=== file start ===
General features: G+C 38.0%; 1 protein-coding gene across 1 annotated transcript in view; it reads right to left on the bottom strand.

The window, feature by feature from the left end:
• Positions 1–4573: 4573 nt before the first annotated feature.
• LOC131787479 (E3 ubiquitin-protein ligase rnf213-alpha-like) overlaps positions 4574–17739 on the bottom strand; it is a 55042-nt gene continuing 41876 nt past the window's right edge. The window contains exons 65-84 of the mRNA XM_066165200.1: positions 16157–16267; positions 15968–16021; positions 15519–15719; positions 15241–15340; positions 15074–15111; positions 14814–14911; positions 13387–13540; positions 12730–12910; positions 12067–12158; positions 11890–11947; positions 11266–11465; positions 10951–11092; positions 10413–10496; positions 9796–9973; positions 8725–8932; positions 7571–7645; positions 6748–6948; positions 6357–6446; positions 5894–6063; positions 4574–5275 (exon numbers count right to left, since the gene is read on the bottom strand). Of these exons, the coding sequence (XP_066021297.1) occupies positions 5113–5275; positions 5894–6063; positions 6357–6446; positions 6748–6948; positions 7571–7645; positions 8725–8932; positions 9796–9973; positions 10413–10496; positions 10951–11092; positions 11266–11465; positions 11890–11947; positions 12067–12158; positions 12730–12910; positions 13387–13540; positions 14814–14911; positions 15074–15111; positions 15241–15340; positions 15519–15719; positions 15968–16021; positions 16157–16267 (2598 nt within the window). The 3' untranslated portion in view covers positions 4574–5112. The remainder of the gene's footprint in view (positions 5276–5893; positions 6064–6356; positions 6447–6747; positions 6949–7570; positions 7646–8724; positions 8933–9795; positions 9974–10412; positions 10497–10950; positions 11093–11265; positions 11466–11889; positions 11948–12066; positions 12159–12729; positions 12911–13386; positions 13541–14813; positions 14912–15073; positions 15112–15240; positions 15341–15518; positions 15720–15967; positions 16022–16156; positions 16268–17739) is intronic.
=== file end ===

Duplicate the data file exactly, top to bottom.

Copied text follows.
General features: G+C 38.0%; 1 protein-coding gene across 1 annotated transcript in view; it reads right to left on the bottom strand.

The window, feature by feature from the left end:
• Positions 1–4573: 4573 nt before the first annotated feature.
• LOC131787479 (E3 ubiquitin-protein ligase rnf213-alpha-like) overlaps positions 4574–17739 on the bottom strand; it is a 55042-nt gene continuing 41876 nt past the window's right edge. The window contains exons 65-84 of the mRNA XM_066165200.1: positions 16157–16267; positions 15968–16021; positions 15519–15719; positions 15241–15340; positions 15074–15111; positions 14814–14911; positions 13387–13540; positions 12730–12910; positions 12067–12158; positions 11890–11947; positions 11266–11465; positions 10951–11092; positions 10413–10496; positions 9796–9973; positions 8725–8932; positions 7571–7645; positions 6748–6948; positions 6357–6446; positions 5894–6063; positions 4574–5275 (exon numbers count right to left, since the gene is read on the bottom strand). Of these exons, the coding sequence (XP_066021297.1) occupies positions 5113–5275; positions 5894–6063; positions 6357–6446; positions 6748–6948; positions 7571–7645; positions 8725–8932; positions 9796–9973; positions 10413–10496; positions 10951–11092; positions 11266–11465; positions 11890–11947; positions 12067–12158; positions 12730–12910; positions 13387–13540; positions 14814–14911; positions 15074–15111; positions 15241–15340; positions 15519–15719; positions 15968–16021; positions 16157–16267 (2598 nt within the window). The 3' untranslated portion in view covers positions 4574–5112. The remainder of the gene's footprint in view (positions 5276–5893; positions 6064–6356; positions 6447–6747; positions 6949–7570; positions 7646–8724; positions 8933–9795; positions 9974–10412; positions 10497–10950; positions 11093–11265; positions 11466–11889; positions 11948–12066; positions 12159–12729; positions 12911–13386; positions 13541–14813; positions 14912–15073; positions 15112–15240; positions 15341–15518; positions 15720–15967; positions 16022–16156; positions 16268–17739) is intronic.